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Review | Ninja : 1,000 Years of the Shadow Warrior, by John Man

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John Man's book

Cover art for John Man's Ninja, 1000 Years of the Shadow Warrior


British travel writer and historian John Man, who has published biographies of such Asian historical figures as Attila the Hun, Genghis Khan, and Kublai Khan, is out with a new history titled Ninja: 1,000 Years of the Shadow Warrior. While this work is eminently readable and engaging, Man draws extremely tenuous connections and stretches the definition of a ninja beyond the breaking point.

All kinds of cultures have developed different techniques for spying and assassination over the centuries, and Japan is no exception. Some of the skills that came to be associated with the ninja were created as long ago as the sixth or seventh centuries CE - but that does not mean that the practitioners were ninjas. John Man overcomes this semantic obstacle by calling the proto-ninjas "shadow warriors" instead - but he uses the term interchangeably with the word "ninja" in later chapters.

In chapters seven through twelve, Man generally does an admirable job of cobbling together the intentionally obscure history of ninjas in the eleventh century through 1600 CE. This is the period when the classical ninja existed, training under ninja masters at schools (or ryu) centered in the mountainous Iga and Koga regions of southern Honshu. Although, as Man emphasizes, ninjutsu emphasized spiritual self-improvement and self-defense, the ninja also hired themselves out to daimyo for spying and assassination assignments.

Man overreaches, however, when he compares the shogun Oda Nobunaga, who began the reunification of what is now central Japan, to Genghis Khan, who conquered much of Eurasia. Although Oda was also ruthless, and like Genghis Khan, killed one of his own brothers, that is about as far as the analogy goes. Fratricide is one of the most common stories in history, sadly - see Cain and Abel. This stretch foreshadows the flimsy reasoning behind the final chapters of Ninja: 1,000 Years of the Shadow Warrior.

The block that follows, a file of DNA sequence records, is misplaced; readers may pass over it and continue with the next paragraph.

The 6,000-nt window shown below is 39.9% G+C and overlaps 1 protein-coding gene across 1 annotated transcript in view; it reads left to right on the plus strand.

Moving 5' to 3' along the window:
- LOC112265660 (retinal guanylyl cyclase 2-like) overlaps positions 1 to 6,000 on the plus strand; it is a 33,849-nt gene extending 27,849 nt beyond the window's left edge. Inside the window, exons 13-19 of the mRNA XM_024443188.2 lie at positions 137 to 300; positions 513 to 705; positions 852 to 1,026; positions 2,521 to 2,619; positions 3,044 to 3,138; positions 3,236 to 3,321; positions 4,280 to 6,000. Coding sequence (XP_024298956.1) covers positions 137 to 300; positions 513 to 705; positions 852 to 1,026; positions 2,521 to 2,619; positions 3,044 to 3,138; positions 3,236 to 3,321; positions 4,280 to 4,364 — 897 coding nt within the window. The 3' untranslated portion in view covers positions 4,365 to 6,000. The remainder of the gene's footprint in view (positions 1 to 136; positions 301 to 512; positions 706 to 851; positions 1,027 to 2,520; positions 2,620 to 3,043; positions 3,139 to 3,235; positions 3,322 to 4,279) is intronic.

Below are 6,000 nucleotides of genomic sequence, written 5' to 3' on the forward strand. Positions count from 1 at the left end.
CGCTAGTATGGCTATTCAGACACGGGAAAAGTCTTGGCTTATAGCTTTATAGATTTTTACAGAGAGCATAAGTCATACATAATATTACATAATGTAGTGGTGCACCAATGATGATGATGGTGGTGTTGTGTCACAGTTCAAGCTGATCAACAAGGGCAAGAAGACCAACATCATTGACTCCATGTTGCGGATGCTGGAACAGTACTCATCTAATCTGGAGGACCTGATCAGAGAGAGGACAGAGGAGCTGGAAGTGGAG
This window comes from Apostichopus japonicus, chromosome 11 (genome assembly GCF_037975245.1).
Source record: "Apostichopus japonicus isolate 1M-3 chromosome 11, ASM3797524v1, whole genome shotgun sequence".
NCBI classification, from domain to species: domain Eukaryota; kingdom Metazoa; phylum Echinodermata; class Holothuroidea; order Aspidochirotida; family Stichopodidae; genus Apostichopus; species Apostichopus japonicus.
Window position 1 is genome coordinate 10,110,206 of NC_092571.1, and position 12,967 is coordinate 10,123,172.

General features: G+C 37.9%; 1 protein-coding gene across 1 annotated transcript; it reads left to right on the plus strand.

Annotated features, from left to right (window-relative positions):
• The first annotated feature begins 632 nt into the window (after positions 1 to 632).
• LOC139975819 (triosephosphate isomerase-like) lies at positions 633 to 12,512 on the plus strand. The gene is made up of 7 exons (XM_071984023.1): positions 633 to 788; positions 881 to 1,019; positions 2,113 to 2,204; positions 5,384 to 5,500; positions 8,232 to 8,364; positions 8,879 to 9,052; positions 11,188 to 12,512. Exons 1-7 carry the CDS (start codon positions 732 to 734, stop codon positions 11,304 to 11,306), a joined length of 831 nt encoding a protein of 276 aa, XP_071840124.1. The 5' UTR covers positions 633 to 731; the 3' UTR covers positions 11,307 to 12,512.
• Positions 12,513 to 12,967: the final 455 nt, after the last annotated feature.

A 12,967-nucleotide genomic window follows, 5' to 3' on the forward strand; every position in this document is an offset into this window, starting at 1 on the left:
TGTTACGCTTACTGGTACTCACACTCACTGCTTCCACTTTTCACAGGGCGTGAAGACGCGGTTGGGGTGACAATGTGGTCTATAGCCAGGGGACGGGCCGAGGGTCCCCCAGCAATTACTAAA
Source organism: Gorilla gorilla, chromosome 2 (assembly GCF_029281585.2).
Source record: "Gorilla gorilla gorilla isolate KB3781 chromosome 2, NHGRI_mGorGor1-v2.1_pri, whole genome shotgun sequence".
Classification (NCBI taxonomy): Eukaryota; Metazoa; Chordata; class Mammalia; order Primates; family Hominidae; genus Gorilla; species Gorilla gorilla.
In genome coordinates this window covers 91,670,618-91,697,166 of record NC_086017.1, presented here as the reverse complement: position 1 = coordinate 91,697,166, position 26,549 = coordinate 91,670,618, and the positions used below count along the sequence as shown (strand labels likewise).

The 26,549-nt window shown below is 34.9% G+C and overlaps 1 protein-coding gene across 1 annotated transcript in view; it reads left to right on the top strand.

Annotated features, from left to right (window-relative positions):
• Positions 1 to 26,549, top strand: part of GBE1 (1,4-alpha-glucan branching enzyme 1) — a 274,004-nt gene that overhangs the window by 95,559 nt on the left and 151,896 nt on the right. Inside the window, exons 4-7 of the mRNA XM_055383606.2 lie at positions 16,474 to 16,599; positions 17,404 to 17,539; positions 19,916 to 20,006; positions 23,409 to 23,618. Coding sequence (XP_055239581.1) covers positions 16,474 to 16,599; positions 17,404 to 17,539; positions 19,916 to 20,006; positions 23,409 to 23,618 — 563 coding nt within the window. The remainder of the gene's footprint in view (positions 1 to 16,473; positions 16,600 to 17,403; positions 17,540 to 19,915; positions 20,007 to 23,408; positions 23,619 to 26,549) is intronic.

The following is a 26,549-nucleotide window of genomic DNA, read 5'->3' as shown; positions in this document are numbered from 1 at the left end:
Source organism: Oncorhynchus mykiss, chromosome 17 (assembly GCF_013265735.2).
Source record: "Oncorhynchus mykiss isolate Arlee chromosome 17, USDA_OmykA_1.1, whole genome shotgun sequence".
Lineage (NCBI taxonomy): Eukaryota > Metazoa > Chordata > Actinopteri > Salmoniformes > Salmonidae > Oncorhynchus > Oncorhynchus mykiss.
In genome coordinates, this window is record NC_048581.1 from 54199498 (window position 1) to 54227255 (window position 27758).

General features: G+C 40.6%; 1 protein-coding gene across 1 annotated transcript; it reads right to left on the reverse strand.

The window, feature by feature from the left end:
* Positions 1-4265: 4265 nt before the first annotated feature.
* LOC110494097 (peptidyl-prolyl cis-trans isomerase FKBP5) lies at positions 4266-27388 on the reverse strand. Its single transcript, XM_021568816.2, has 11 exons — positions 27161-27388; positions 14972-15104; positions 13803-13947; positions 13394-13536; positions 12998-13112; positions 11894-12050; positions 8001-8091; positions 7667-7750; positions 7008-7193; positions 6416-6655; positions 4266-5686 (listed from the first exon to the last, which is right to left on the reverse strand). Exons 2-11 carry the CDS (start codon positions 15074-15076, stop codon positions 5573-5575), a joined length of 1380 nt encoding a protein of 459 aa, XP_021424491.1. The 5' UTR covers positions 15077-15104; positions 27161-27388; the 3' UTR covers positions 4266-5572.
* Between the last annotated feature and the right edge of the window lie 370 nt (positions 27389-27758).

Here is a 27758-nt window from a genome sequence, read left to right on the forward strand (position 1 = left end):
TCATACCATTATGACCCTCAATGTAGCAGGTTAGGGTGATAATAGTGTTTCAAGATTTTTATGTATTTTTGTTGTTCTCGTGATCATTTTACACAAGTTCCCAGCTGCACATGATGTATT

When Japan's "Warring States Period" or Sengoku ended in 1603, the ninjas' reason for being ninjas ended as well. With the peace of the Tokugawa Shogunate, which lasted until 1868, the daimyo no longer needed spies and covert operatives. By 1700, the authentic ninjas had died out.

As a show of pride in their heritage, and also to attract tourists, descendants of the ninjas have passed down some of their knowledge and added to the lore, probably inventing some of the "traditional" ninja techniques and weapons along the way. While Man acknowledges these facts, and provides interesting examples, he then goes on to assert that Japan's World War II-era spies and special operations soldiers were ninjas. He also singles out Onoda Hiroo, who held out in the Philippines until the 1970s, refusing to believe that Japan had lost the war, as the "last ninja."

Man defends this extremely unlikely identification by stating that the 20th-century spy school graduates shared "11 of the 18" traits of sixteenth-century ninjas. However, trained covert operatives from any country would have had a similar number of those traits.

The final straw for this reader was Man's seven-page long recap and discussion of a James Bond novel and film that featured ninjas. While the British author's obvious love for 007 is endearing, the extended tangent about Bond left me wondering if he just needed more padding to hit his publisher's expected word count.

If you are looking for a fun read that includes some ninja history along with a bunch of other material, then Ninja: 1,000 Years of the Shadow Warrior could be just the ticket. On the other hand, if you want a serious and accurate account of ninja activity, this book isn't it.

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